Michele Laurita
: LA-based photographer, cinematographer and director Michele Laurita started in photography more than 10 years ago shooting for music groups and album covers. She has photographed – to name a few – Ben Affleck, Selma Hayek and Nicholas Cage. Her client list includes Macy’s, Neiman Marcus, Rolling Stone and Modern Bride.

Astrophotography: The Beautiful Images from the Hubble Space Telescope

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Probably since the beginning of time, we have looked at the night sky and wondered, “what’s up there?”

Star-Birth Clouds M16: Stellar “eggs” emerge from a molecular cloud. (Photo Credit: NASA, ESA, STScl, J. Hester and P. Scowen, Arizona State University)

Star-Birth Clouds M16: Stellar “eggs” emerge from a molecular cloud. (Photo Credit: NASA, ESA, STScl, J. Hester and P. Scowen, Arizona State University)

Space and its mysteries have been the topic of books, movies, comic books, poems and songs. But thanks to technology in imaging, we are able to see what composes the our universe.

The Hubble Space Telescope has recorded images that not only provide scientists with valuable information about the universe, but also are artistic masterpieces. The HST is a space-based telescope that was launched in 1990 by the U.S. Space Agency. It is located 380 miles above the Earth. In its first 15 years, it has recorded 700,000 images. More than 4,000 peer-reviewed papers based on Hubble data have been published.

The HST moves around Earth at about 5 miles per second. To compare, if a car could travel that fast, a road trip from LA to New York City would take about 10 minutes. It completes its orbit of the Earth in 97 minutes and travels more than 150 million miles every year.

The images captured by Hubble have been featured in multiple magazines and websites. While many enjoy the images, some people wonder about the color of the photos taken by the HST. An explanation is given that these are false colors used to show differences and separate the various elements of the subject.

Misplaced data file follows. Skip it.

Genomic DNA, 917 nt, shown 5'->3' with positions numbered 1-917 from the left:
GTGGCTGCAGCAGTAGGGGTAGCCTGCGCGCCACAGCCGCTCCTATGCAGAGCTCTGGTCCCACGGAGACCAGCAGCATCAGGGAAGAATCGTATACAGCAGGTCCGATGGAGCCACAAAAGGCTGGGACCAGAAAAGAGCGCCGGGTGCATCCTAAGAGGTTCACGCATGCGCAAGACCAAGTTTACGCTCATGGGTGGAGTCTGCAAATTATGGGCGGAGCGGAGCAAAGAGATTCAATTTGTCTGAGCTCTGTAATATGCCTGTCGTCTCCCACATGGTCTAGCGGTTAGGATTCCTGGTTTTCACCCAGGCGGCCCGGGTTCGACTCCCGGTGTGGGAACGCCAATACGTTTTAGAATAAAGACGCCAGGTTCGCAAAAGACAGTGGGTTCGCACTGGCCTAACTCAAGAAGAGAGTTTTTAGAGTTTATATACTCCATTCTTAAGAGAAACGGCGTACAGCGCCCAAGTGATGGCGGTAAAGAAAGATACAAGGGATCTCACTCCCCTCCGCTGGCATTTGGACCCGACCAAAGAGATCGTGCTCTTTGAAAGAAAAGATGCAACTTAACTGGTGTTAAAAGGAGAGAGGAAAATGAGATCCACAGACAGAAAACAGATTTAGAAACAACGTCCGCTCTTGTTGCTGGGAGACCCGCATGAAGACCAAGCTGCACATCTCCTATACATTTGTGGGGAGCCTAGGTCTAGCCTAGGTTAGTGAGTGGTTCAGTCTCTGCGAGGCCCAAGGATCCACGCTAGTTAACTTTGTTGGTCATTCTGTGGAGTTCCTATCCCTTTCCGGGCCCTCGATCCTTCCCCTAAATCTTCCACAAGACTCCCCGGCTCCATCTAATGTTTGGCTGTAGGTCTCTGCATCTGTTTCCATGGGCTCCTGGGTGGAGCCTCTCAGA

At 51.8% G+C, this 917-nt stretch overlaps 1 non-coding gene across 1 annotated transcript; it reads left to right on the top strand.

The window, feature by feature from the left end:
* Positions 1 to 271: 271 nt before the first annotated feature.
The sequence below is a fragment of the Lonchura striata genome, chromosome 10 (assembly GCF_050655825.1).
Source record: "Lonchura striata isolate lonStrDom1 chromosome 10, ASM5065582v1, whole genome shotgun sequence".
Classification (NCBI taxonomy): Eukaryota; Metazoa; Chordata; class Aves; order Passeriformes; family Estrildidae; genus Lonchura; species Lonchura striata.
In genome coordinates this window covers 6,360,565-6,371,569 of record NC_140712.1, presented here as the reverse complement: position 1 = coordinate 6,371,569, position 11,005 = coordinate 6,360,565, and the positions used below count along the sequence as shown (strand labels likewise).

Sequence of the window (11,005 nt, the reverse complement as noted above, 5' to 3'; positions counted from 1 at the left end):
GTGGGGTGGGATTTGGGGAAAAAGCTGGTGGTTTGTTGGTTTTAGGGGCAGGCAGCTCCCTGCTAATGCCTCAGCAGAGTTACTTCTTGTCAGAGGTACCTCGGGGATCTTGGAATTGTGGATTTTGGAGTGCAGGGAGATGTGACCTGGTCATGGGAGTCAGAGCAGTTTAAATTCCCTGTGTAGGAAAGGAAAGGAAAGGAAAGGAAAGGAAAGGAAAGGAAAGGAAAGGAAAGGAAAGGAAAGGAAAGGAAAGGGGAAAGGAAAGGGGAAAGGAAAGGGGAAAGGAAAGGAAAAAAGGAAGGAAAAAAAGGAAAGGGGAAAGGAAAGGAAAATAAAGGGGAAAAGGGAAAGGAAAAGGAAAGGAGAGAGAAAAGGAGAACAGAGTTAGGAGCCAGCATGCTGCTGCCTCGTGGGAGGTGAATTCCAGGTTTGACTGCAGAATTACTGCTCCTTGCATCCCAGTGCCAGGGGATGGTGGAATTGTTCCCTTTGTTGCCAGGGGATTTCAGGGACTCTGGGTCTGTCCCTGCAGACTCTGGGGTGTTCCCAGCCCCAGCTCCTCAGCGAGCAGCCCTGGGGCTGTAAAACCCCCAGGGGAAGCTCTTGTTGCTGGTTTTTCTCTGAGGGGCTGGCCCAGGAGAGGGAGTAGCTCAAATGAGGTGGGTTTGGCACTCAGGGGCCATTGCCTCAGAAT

From the Website, “Taking color pictures with the Hubble Space Telescope is much more complex than taking color pictures with a traditional camera. For one thing, Hubble doesn’t use color film — in fact, it doesn’t use film at all. Rather, its cameras record light from the universe with special electronic detectors. These detectors produce images of the cosmos not in color, but in shades of black and white. Finished color images are actually combinations of two or more black-and-white exposures to which color has been added during image processing. The colors in Hubble images, which are assigned for various reasons, aren’t always what we’d see if we were able to visit the imaged objects in a spacecraft. We often use color as a tool, whether it is to enhance an object’s detail or to visualize what ordinarily could never be seen by the human eye.”

Furthermore, filters are used to recreate colors as explained, “Many full-color Hubble images are combinations of three separate exposures — one each taken in red, green, and blue light. When mixed together, these three colors of light can simulate almost any color of light that is visible to human eyes. That’s how televisions, computer monitors, and video cameras recreate colors.”

Written by jeremyparce

April 27, 2009 at 7:54 am